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How do we grasp the lives lost to the coronavirus? Tell their stories.

The Times spent this year collecting obituaries of Floridians who died from COVID-19.
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[ SEAN KRISTOFF-JONES | Tampa Bay Times ]
Published Dec. 28, 2020

Maria Carrillo has learned to steel herself before she starts editing the latest round of coronavirus obituaries. Since April, Carrillo, the Tampa Bay Times’ senior deputy editor for enterprise, has worked with a group of reporters to collect the names and tell the stories of Floridians lost to the pandemic.

Over time, she has tried to stay focused on the details. For enterprise reporter Claire McNeill, those details turned the 20,000+ deaths in Florida into more than just numbers.

“The ‘mean sandwich maker,’ the woman who hid in the hayloft with books as a girl, the nurse who looked forward to a cold bottle of Coors Light at the end of a shift. The guy who hugged his daughter’s nervous fiancé hard, so he would feel like family. The janitor who drove kids to baseball practice and the obstetrician whose motto was somos felices. We’re happy.”

The reporters all volunteered for the assignment. The team searches news items, family obituaries and medical examiner reports. One week at a time, they find family to talk to and gather stories about their lives. So for, they’ve written close to 650.

It’s a fraction of the total deaths and a staggering collection.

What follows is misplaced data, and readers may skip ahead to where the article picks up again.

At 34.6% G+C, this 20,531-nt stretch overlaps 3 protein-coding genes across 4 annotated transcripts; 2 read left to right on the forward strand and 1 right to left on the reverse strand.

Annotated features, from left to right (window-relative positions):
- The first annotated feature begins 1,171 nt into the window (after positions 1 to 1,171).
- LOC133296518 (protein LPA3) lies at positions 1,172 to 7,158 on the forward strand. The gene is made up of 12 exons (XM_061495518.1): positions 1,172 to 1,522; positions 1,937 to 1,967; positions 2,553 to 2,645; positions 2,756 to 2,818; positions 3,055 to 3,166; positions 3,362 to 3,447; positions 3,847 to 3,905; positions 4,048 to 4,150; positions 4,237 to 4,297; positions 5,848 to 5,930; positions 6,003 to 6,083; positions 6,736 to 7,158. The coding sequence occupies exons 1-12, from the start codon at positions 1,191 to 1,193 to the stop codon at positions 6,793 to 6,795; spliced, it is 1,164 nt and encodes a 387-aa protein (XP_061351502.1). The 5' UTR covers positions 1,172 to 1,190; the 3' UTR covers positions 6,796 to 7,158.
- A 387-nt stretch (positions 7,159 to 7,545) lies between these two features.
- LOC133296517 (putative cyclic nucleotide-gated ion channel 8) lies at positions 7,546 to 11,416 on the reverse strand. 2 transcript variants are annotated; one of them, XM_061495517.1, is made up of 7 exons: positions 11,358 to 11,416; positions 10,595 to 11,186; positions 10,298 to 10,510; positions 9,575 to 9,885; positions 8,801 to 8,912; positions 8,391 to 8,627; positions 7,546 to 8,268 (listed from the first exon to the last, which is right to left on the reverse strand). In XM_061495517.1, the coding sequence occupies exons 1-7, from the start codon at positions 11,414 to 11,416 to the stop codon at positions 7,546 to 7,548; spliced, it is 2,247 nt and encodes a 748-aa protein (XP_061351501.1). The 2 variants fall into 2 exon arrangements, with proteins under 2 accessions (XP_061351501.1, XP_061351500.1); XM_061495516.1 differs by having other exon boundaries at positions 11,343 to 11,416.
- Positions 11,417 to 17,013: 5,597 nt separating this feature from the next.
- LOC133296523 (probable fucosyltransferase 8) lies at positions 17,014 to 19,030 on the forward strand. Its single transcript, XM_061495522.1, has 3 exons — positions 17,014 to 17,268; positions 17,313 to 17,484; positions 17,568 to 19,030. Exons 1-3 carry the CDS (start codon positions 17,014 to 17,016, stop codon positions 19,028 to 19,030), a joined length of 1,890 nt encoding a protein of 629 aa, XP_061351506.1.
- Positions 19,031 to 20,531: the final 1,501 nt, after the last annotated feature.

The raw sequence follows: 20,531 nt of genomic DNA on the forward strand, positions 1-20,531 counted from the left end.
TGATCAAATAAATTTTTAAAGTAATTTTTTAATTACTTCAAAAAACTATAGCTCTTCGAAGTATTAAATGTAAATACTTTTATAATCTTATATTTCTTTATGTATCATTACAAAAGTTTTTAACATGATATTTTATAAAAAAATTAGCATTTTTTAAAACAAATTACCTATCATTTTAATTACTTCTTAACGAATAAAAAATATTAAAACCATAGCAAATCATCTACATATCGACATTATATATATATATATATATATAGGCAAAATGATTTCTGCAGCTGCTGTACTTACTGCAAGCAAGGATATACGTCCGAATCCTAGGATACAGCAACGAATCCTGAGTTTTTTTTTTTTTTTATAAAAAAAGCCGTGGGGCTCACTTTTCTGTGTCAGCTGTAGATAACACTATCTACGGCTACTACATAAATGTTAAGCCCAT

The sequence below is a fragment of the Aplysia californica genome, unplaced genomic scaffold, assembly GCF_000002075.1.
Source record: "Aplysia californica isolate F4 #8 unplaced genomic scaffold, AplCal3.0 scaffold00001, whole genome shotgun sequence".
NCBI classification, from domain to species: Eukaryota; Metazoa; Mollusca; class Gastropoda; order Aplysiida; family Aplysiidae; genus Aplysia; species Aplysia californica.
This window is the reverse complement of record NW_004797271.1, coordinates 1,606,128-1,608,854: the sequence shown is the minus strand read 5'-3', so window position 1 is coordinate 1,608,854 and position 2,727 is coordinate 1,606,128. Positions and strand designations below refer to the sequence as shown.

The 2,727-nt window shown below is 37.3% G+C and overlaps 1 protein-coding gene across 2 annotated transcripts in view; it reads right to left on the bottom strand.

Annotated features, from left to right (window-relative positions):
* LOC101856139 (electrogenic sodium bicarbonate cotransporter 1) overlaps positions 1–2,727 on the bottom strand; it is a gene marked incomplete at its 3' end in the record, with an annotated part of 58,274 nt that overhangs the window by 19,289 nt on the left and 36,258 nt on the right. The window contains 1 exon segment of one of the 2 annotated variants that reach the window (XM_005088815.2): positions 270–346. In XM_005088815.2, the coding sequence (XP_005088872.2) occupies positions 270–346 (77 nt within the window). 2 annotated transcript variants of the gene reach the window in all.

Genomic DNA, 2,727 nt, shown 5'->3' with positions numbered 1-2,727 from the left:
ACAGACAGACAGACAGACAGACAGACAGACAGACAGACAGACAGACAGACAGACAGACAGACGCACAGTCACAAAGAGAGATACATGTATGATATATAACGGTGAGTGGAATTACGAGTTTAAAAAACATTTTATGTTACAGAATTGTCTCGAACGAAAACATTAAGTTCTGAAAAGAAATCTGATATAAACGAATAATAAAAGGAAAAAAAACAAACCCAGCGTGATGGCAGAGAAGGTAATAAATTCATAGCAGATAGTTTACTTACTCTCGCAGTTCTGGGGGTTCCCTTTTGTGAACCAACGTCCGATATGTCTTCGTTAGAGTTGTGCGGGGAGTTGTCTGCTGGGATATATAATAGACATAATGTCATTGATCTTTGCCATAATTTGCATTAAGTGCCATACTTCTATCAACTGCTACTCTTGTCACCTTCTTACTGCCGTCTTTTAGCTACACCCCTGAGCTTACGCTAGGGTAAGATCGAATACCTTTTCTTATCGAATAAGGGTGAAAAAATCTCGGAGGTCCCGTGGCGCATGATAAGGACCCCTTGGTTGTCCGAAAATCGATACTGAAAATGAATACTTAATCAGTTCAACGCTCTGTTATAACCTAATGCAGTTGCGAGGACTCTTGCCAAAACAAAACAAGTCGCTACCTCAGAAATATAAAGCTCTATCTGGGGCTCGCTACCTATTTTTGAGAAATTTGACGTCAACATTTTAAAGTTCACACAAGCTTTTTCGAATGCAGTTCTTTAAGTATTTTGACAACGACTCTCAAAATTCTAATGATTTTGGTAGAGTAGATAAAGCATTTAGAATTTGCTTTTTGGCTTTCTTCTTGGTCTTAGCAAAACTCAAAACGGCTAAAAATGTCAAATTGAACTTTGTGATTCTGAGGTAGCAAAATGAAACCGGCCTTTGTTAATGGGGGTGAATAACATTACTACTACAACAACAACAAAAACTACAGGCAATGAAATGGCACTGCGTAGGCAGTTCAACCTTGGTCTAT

Here are a few of the stories that they’ll remember.

Dioscora Parido, 90, of Pinellas Park

“Her entire obituary is a journey, not because of its literal journey from the Philippines to the U.S.,” McNeill said. “The cliché that ‘she led a full life’ rings true here. And who could forget her love for Chuck Norris films?”

In her native Philippines, Dioscora Parido’s education halted after sixth grade, cut short by World War II. She had an ear for languages, though, and when her husband, Julio, died early, she took over his grocery with ease. At “Parido’s Store,” she employed her family, sent her daughters to college and supplied college-age employees with tuition, uniforms, room and board.

Her taste in fashion and jewelry was elegant, but she didn’t forget where she had come from. She poured money into Calbayog City, sponsoring the hometown fiesta and, as a faithful Catholic, building a rural community chapel. She kept running the grocery even as she moved to the United States to help raise her grandchildren. They often heard her singing — a recent favorite was You Are My Sunshine — and anticipated her requests for a ride to Taco Bell for Nachos Supreme. She loved karate thrillers and gardened fruits and vegetables, orchids and roses.

Ada Ficarra, 79, Winter Garden

“I remember writing about how at her assisted-living facility, when another woman complained about her cursing, Ficarra told the woman to go to a new table,” environmental reporter Zack Sampson said. “It reminded me of my stepmom and aunt — their bluntness and absolute protectiveness.”

Ada Ficarra once bought a car on the spot even though she didn’t have a license. Her husband didn’t, either. A native of Sicily, Ficarra grew up in New York. She loved books and Pavarotti.

Desi-Rae Nicole McIntosh, 26, Fort Walton Beach

“The story of 26-year-old Desi-Rae Nicole McIntosh who went to her job at Tom Thumb with symptoms and later died, stopped me in my tracks,” said enterprise reporter Kavitha Surana.

Desi-Rae Nicole McIntosh was working the night shift at a Tom Thumb grocery store when she fell ill. She and her husband were living in a motel to save money, and she was afraid of losing her job. She went to work with symptoms.

A friend found her coughing and short of breath.